After three years at the Circle, the 25-year-old says she has a better understanding of how state works under capitalism, and as a public policy student she understands the motivations of state actors to disappoint different systems.
For Shachi, who works in the fields of citizen technology and public policy, and whose job it is to normalize public consultation and democratize legislation, the circle helps her better connect with government and events around her. “All draft amendments, laws or circulars have a massive impact on everyday life. When the Telecommunications Act came up for public consultation, we discussed it in our group," says the 28-year-old. “We have received hundreds of well thought out and informed responses, many from the Circle. This is what Kosambi does: to create informed citizens, especially young people and professionals”.
THE JOURNEY AND THE PATH
Shortly after their first three physical meetings before the pandemic, the circle began brainstorming about its identity and defining areas of access and non-access.
“Even before our charter was written, it was clear to us that the Kosambi reading circle is not a political party, indirectly affiliated with one, or an activist group. Kosambi is an educational organization that focuses on reading political theories over time, observing what's happening around them, and then analyzing them,” says Guha.
By January 2021, between 900 and 1,000 members began attending bimonthly meetings and the circle held its first convention. “Our circle welcomes you if you are a person committed to humanity and progress. You can be a liberal, communist, anarchist, ambedkarist or feminist, but your ideas are not right just because they exist. Every idea can be questioned and discussed in a circle. But we have some limits that cannot be crossed,” says Guha. A red line is said not to tolerate essentialism, particularly bioessentialism (including transgender-exclusive strands of feminism) and ethnic essentialism (ideas that certain people are sincerely attached to certain terrains), which the coven sees as hostile to human dignity.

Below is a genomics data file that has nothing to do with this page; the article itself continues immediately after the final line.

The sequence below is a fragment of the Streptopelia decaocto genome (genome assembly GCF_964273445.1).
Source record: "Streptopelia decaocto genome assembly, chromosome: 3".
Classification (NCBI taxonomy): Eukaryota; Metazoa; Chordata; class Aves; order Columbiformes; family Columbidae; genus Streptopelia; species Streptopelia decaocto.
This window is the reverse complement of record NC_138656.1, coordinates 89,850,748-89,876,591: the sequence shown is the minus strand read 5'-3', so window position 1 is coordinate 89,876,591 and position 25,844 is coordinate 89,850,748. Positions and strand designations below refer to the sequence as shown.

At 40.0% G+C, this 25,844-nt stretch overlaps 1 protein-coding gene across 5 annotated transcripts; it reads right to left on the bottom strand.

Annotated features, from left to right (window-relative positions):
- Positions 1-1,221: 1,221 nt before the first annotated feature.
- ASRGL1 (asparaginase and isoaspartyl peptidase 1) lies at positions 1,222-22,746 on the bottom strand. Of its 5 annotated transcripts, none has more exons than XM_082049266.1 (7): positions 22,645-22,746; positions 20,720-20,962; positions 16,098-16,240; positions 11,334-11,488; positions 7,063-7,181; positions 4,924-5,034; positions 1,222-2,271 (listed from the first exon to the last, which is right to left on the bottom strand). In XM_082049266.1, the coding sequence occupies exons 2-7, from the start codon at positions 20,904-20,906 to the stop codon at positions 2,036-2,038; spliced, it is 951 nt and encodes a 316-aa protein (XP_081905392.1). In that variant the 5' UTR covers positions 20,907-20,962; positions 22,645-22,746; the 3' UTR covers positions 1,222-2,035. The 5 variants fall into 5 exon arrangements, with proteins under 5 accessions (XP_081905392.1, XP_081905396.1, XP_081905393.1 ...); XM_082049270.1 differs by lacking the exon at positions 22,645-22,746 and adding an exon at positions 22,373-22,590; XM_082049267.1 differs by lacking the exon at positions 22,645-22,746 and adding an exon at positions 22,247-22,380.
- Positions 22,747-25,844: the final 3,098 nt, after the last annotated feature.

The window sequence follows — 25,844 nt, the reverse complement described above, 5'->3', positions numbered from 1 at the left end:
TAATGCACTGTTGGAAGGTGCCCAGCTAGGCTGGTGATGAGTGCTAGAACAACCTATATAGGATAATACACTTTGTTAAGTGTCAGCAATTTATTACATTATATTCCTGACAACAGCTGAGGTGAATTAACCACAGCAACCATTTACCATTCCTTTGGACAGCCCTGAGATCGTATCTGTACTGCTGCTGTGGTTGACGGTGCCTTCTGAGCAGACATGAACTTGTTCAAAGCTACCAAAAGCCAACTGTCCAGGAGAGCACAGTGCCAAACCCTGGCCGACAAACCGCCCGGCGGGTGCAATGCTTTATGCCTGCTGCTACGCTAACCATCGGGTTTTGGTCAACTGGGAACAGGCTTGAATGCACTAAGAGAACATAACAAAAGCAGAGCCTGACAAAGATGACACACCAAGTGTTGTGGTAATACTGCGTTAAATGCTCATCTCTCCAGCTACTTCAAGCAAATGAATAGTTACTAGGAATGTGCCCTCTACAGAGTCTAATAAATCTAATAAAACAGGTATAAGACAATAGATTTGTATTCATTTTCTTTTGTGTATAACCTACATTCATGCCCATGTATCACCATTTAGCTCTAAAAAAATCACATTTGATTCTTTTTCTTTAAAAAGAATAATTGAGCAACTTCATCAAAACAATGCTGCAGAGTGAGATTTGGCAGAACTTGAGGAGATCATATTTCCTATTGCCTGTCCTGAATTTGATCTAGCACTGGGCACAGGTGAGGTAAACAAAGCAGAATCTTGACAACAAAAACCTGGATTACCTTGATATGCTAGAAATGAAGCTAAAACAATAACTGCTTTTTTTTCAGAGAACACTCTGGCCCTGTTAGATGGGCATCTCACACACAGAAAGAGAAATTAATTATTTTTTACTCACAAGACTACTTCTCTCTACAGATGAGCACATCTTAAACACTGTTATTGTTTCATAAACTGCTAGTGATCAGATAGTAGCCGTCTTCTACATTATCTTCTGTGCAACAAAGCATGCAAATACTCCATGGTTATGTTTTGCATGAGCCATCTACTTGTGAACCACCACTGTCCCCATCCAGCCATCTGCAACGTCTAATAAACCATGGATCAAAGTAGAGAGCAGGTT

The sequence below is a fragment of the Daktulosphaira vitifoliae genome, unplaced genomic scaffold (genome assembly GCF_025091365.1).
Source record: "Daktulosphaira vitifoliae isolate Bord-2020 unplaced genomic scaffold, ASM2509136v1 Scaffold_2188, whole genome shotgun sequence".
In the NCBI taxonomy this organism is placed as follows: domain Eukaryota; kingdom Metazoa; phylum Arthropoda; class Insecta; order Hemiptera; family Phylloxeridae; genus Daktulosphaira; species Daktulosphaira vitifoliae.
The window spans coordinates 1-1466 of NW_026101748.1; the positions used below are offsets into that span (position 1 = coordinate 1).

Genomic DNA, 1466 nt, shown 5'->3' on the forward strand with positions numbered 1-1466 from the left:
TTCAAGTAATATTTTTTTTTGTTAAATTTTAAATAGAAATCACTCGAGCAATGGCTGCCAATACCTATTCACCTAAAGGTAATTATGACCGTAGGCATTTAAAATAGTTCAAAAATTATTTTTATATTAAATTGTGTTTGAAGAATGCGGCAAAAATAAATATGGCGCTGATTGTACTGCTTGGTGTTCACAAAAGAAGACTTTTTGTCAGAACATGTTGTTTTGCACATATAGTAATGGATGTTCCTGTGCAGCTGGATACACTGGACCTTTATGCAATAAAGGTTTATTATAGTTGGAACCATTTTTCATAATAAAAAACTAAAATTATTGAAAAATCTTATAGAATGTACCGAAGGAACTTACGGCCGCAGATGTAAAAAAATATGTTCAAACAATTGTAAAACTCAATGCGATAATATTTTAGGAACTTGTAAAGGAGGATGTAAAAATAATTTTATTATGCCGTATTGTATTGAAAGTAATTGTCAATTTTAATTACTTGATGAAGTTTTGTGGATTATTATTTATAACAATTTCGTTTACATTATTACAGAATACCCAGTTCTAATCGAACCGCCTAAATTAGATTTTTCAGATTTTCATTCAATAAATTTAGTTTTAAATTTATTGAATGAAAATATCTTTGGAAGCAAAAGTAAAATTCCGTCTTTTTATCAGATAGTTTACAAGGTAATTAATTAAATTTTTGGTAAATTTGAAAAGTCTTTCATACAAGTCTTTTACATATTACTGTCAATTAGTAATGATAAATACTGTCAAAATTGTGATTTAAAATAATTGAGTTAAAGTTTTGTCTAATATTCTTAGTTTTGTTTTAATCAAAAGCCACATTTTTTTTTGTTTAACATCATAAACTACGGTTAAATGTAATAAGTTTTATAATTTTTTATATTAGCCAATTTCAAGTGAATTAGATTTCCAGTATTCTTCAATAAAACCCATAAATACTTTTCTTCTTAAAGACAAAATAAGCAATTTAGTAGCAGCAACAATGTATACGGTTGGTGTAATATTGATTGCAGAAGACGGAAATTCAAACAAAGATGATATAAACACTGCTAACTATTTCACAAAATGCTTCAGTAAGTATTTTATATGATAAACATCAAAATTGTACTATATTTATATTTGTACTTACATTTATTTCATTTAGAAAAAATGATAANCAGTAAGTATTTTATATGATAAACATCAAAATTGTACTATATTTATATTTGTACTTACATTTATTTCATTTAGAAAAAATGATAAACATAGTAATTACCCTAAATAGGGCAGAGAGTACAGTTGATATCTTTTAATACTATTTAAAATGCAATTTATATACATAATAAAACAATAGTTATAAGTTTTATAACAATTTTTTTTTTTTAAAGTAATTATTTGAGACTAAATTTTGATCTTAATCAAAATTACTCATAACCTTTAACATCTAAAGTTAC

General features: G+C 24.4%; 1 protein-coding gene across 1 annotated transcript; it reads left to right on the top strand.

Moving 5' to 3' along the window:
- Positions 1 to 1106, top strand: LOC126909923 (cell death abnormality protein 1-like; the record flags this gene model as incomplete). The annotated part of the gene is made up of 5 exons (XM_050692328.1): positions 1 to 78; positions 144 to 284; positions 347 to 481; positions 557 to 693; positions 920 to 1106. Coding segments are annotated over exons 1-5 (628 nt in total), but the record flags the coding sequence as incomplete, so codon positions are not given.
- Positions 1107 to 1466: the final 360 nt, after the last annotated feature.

Currently the circle is working to establish physical chapters with hundreds of members in major cities like Bangalore and Delhi, smaller Indian cities and outside of India. Last year he launched his magazine “La Rosa” in honor of the socialist revolutionary Rosa Luxemburg. "We found that most of the magazines published by progressive or left-leaning organizations in India inform readers about their achievements or are journalism magazines," says Guha. "'The Rosa' accommodates theory, analysis, or theorizing of concepts, as well as general plays, including fiction and poetry."
Within the circle there are internal focus groups called caucuses. "One of the biggest focus groups is the history group because we believe that political history, whether it's socialism, communism, feminism or the anti-caste movement, is being forgotten," says Guha. "We have methodically located sources of political movements and created bibliographies of specific political stories that we use as reading, disseminating and analyzing material."
Other focus groups include science and technology, caste, art, gender, law, nutrition, political economy, writing, and physical education, among others.
THE MEANING OF THE CIRCLE
The group seeks to refute the notion that the working class cannot engage in grand ideas. As Guha says, there is a general anti-intellectual culture within progressive spaces, an ivory tower that the circle firmly disagrees with.
“So many bills have been passed in the past few months that will have a tremendous impact on the citizens of this country. Attempts to redefine telecom, what should and shouldn't be licensed, trying to control expression, dissent, etc. are major issues for the masses,” says Guha. "As long as debates in air-conditioned rooms don't move and are discussed in the masses, practically nothing becomes politicized."
Three years meant a lot of learning, say the members of the circle. “Not all metrics may have immediate utility or value. But it's like fiction books. As you read them, you understand yourself and things around you better in unexpected ways,” Shreya concludes.
- ABOUT THE AUTHOR
Snehal Fernandes is Senior Assistant Editor at Hindustan Times, Mumbai. He writes on science and technology, environment, sustainable development, climate change and nuclear energy. In 2012 he received the Press Club Award for Excellence in Journalism (Politics category) for his coverage of the mining fraud in Goa. Before HT he wrote about education and transportation at the Indian Express.